Nashville shooter felt 'no other effective way to be seen,' radical trans group says
'Hate has consequences,' the radical trans 'collective' said
A radical transgender group said the transgender Nashville shooter felt "no other effective way to be seen" than killing six people at a private Presbyterian school.
The Trans Resistance Network (TRN), a far-left transgender "collective," released an inflammatory statement on Monday in the wake of the Covenant School shooting by transgender woman Audrey Hale in Nashville that killed three 9-year-olds and three adults.
Calling the mass murder a dual "tragedy," the group wrote the first was the deaths of the children and adults in the school and extended their "deepest sympathies and heartfelt prayers to those families dealing with the loss of loved ones."
"There is nothing we can offer that will comfort the hurt, or ease the sorrow," TRN wrote. "We mourn with you."
"The second and more complex tragedy is that Aiden or Audrey Hale, who felt [she] had no other effective way to be seen than to lash out by taking the life of others, and by consequence, [herself]," they continued.
TRN wrote they "do not claim to know the individual or have access to their inner thoughts and feelings" but they "do know that life for transgender people is very difficult, and made more difficult in the preceding months by a virtual avalanche of anti-trans legislation, and public callouts by Right Wing personalities and political figures for nothing less than the genocidal eradication of trans people from society."
"Many transgender people deal with anxiety, depression, thoughts of suicide, and PTSD from the near-constant drum beat of anti-trans hate, lack of acceptance from family members and certain religious institutions, denial of our existence, and calls for de-transition and forced conversion," TRN claimed.
"All of these factors contribute to a population that is medically under-served and who often faces anti-trans bias while accessing care leading to significant physical and mental health disparities," they continued.
"Hate has consequences," the radical trans "collective" added.
TRN then pivoted to laud transgender people in the wake of the shooting that left three 9-year-olds dead as well as three adults in at the Christian private school.
"It is a testament to the inner strength and beauty of transgender people, that despite the overwhelming odds of homelessness, job discrimination, and constant anti-trans bigotry and violence, so many of us continue to persevere, survive and even thrive. We will not be eradicated or erased."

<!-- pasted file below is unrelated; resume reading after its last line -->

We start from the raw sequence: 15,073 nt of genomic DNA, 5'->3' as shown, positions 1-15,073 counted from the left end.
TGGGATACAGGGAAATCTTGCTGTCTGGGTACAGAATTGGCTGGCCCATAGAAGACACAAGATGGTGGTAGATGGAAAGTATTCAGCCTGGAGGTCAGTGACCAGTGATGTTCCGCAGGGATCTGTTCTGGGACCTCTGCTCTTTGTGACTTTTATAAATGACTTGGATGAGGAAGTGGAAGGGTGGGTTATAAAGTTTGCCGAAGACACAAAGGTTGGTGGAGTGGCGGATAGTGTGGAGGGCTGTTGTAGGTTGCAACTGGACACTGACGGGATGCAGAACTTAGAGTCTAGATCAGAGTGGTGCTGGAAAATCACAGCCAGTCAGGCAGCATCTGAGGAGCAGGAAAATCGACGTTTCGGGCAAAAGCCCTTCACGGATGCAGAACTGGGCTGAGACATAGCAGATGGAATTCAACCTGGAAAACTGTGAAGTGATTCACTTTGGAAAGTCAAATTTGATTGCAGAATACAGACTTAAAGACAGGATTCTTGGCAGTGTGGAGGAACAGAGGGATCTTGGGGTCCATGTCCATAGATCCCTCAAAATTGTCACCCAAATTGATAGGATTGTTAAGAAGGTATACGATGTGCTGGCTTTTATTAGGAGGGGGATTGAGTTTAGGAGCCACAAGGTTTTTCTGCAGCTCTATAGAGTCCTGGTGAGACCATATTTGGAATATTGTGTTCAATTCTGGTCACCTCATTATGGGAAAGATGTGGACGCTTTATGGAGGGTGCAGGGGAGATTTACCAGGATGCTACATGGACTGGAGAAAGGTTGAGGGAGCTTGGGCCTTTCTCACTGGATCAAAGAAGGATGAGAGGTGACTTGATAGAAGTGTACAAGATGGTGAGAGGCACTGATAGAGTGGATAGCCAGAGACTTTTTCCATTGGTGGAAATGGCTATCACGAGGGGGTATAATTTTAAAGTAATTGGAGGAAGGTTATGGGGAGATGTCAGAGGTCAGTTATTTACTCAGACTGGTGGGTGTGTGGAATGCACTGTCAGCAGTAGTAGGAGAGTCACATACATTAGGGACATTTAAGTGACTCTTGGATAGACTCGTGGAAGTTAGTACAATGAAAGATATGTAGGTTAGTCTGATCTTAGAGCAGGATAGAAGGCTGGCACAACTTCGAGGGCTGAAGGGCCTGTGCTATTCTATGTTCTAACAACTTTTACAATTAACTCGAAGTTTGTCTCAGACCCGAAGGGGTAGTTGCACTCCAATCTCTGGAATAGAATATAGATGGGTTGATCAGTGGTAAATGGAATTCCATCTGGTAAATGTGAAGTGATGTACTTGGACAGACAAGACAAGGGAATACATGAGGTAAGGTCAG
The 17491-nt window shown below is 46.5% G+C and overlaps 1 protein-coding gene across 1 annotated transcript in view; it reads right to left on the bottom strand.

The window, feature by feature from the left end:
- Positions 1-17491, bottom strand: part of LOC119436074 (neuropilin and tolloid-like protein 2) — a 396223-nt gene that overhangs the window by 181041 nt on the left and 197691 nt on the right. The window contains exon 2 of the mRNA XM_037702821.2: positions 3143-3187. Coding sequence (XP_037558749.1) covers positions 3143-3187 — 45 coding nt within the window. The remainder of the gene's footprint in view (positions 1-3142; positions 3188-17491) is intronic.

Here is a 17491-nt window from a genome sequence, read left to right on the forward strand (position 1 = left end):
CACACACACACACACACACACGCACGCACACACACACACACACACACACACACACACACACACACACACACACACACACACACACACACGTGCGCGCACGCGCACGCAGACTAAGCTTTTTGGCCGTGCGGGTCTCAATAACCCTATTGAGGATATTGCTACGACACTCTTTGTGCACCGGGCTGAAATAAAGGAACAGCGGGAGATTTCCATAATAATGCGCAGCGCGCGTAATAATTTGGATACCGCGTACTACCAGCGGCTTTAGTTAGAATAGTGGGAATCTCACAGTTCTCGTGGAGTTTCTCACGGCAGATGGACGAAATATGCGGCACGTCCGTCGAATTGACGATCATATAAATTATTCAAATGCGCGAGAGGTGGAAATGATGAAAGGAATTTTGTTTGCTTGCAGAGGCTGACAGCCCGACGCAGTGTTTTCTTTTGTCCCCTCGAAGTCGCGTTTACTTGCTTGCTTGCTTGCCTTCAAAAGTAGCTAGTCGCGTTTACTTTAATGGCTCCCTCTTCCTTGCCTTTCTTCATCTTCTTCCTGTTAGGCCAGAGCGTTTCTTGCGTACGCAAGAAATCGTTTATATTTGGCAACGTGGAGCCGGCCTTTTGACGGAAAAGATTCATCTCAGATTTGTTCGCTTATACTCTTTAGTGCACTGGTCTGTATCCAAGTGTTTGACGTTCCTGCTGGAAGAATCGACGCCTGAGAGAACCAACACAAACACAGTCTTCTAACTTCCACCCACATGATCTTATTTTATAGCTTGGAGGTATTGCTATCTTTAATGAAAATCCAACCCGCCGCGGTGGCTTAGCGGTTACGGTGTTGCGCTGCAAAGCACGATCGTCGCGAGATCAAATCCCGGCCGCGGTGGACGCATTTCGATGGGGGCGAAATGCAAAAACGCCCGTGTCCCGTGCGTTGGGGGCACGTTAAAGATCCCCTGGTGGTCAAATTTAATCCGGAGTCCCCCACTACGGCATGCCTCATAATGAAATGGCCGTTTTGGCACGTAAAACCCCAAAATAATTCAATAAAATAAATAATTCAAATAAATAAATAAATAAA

The radical transgender group then made a veiled threat at the media, writing they "remind the news media to respect the self-identified pronouns of transgender individuals who come across your desk."
"[Audrey] Hale self identified with ‘He, Him’ pronouns on forward facing sites. We also urge you to avoid pandering to those individuals on the Right who will use this double-tragedy to torment fear and terror of trangender people in order to advance a political agenda of transgender elimination."
"Biased and sensationalized coverage of these viewpoints is both irresponsible and reprehensible," the group wrote.
According to its website, TRN "is a collective of experienced organizers, committed allies, and concerned groups who are coming together for the long-term survival and well-being of gender diverse people in a more extreme environment."
Nashville police on Monday identified the six people killed in the shooting: 9-year-olds Evelyn Dieckhaus, William Kinney and Hallie Scruggs, adults Mike Hill, 61, Cynthia Peak, 61, and Katherine Koonce, 60.
Koonce was the head of the school and Peak was a substitute teacher. Hill was a custodian at the school.
The victims were shot and killed when Hale, a 28-year-old transgender former student of the Covenant School, entered the premises Monday with two "assault-type rifles" and a handgun and began firing, police said.
Hale used hand-drawn maps with detailed entry points, which were found at Hale’s Nashville home.
The shooter was killed by responding Metropolitan Nashville Police Officers Rex Englebert and Michael Collazo.
Numerous local churches held prayer vigils Monday evening and several more are scheduled in the coming days to pay respects to the victims and offer the community's support for their families, according to local FOX affiliate WZTV.
Fox News Digital's Chris Pandolfo contributed reporting.
Only Pro-Death freaks would condone mass murder of children.